In his article discussing epidemiological studies in general, Dr. Jensen addressed the concept of "meta-analysis," "a group of systematic procedures for synthesizing the results of numerous independent studies that made similar comparisons." Roger C. Jensen, Back Injuries among Nursing Personnel Related to Exposure, 5(1) Appl. Occup. Envtl. Hyg. 38, 42 (1990) (GX274). In applying this technique to a joint review of six epidemiological studies in hospitals and other care facilities,(53) Dr. Jensen explained the value of meta-analysis:

A major advantage of collective analysis of multiple independent studies can be the light it sheds on the issue of external validity. Each of the studies included in this analysis was based on a nursing population within a single hospital or several hospitals in a geographic region. When analyzing each study separately, there is considerable uncertainty about the validity of the conclusions with respect to a broader population. When analyzed collectively, with the findings from different populations being consistent, the uncertainty about external validity is reduced considerably.

Id. Dr. Jensen concluded that this analysis of the six epidemiological studies constituted a fourth source of data (in addition to biomechanical modeling, epidemiological studies in other industries, and responses by nursing personnel with back problems to compensation claims forms or surveys) "pointing to frequent performance of physically stressful patient-handling tasks as a factor apparently associated with increased probability of nursing personnel experiencing an episode of back pain." Id. Dr. Jensen concluded that "[f]rom the findings of the six studies summarized here, the most direct implication is that efforts should be made to reduce the frequency of stressful patient handling." Id. at 43.

We find on the scientific evidence presented that manual lifting of residents is a known and recognized risk factor for LBP. Considering also the evidence showing that the frequency and manner in which Beverly's NA's performed their assigned tasks exposed them to compressive forces in excess of limits well-established and accepted in the scientific community, and that Beverly's working conditions resulted in numerous lost-time incidents and prevented Beverly's NA's from performing their usual daily activities, we conclude that the manual lifting of residents was shown on this record to be a hazardous work practice and that Beverly controls the methods used to perform the lifting.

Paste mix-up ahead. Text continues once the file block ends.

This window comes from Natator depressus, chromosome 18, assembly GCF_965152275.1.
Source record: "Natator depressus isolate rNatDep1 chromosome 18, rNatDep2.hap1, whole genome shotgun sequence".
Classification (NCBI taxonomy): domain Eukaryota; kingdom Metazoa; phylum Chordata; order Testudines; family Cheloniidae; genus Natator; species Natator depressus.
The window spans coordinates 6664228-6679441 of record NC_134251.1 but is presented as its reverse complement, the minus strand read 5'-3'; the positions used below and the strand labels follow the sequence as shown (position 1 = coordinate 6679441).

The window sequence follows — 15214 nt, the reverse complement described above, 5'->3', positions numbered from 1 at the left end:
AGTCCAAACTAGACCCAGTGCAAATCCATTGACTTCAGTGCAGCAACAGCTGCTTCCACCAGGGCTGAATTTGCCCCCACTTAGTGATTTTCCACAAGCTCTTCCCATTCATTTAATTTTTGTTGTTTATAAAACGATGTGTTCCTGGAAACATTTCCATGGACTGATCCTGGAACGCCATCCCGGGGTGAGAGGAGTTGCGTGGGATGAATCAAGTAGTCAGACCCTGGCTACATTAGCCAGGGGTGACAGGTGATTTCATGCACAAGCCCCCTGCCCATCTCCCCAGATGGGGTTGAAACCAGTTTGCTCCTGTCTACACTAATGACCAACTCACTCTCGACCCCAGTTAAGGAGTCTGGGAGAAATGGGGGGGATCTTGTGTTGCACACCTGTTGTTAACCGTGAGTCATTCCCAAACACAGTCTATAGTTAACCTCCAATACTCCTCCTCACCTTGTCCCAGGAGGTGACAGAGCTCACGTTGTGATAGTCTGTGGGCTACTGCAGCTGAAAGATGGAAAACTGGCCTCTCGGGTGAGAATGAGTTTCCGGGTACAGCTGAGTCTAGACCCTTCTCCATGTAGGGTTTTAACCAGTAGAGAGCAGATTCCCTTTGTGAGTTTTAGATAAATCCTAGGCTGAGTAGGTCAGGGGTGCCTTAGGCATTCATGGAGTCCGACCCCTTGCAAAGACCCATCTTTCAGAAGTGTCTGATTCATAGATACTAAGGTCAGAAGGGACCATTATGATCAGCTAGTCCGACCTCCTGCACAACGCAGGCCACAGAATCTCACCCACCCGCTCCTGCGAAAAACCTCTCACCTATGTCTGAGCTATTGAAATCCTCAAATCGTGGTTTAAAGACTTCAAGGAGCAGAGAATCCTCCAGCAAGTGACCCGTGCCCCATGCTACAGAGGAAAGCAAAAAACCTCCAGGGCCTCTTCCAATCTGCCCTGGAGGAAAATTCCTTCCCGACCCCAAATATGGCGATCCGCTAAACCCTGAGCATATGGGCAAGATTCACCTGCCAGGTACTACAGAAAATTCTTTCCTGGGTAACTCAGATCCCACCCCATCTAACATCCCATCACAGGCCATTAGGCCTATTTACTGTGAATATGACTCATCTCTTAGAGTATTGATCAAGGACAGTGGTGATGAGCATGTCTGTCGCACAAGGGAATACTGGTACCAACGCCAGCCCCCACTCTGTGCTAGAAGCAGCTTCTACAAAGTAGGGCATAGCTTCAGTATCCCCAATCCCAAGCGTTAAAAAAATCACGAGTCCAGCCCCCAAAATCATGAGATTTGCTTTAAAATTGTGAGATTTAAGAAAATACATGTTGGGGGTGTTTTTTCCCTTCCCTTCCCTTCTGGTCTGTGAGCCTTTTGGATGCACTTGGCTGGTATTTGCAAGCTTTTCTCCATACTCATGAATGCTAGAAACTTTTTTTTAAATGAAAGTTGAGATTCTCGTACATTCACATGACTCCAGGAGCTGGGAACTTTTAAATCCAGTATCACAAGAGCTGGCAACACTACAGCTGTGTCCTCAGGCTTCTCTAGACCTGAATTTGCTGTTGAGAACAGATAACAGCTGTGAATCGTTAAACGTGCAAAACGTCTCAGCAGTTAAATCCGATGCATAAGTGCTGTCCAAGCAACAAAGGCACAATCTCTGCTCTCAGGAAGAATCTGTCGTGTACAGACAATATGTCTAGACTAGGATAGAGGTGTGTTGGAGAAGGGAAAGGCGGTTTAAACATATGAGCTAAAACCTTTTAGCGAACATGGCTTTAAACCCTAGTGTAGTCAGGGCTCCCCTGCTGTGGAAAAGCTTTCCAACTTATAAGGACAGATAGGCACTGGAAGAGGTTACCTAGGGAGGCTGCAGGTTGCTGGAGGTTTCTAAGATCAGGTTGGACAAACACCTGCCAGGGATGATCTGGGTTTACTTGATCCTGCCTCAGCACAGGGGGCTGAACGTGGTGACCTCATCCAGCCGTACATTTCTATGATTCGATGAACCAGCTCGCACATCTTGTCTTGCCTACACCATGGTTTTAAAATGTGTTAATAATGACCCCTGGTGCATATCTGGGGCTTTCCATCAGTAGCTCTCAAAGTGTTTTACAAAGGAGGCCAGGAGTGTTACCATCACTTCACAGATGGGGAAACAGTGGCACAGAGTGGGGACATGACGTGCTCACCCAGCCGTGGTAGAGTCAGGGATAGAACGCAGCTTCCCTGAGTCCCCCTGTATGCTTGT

Recognition of the Hazard Presented by Manual Lifting

We now turn to the remaining elements of a section 5(a)(1) violation: recognition of the hazard, the potential for serious physical harm, and the existence of feasible abatement measures. Judge Frye did not address these elements because of his decision to vacate the citations on the ground that the Secretary had not established the existence of a hazard.

As we have said, Beverly's own internal reporting forms contain numerous instances of reports by employees of back pain while moving residents. Benesh, Beverly's corporate safety and loss control manager, regularly visited Beverly's facilities to discuss workmen's compensation issues and would use these reports during those visits. Zoesch, Beverly's loss control director, who testified that back injuries were the most common of the workmen's compensation claims and that most of those back injury claims occur from resident lifting and transferring or resident care generally, also testified in this regard that Beverly's experience was similar to that of the nursing home industry generally. As part of a settlement with OSHA at a Beverly facility in Connecticut, Beverly hired an ergonomist who studied the injuries reported in that facility and concluded that a primary factor was aggressive or unanticipated movements by residents.(54)

In June 1991 Beverly instituted a "lost time hotline," a program under which each facility was required to report to the corporate office and to the respective regional office by telephone any injury resulting in lost time of one day or more. This report includes a description of the cause of the injury and methods the facility believes could prevent recurrence. The purpose of this program was to increase the awareness of lost time injuries at the corporate level, specifically the vice-presidents of operations. In order to encourage reduction of claims, Beverly periodically distributed lists of the facilities having the greatest workmen's compensation costs. Facility managers were required to work with area managers and regional staff "to establish an action plan to address those high costs."

Zoesch described Beverly's response to the numerous workmen's compensation claims, including training programs such as "Lift with Care," personal protective equipment, and safety incentive and accident prevention programs. As the Secretary notes in her brief, the "Lift with Care" manual refers to the NIOSH limits for safe lifting and recommends either administrative controls (training in proper lifting postures to reduce the "hazard" and proper policies and job procedures) or engineering controls (changes in equipment, design of loads, or work environment) for loads which exceed the NIOSH limits (RX5 at 0001215). The stated goal of "Lift with Care" is to train NA's how to perform transfers in a manner which would reduce the likelihood both of injury to the resident and back injury to the NA. The manual discusses the forces on the back in terms of vertical and horizontal distance, the height at which the lift commences, and frequency and duration and specifically addresses changes in these factors which would "reduce forces" on the back (RX5 at 0001312, 0001321).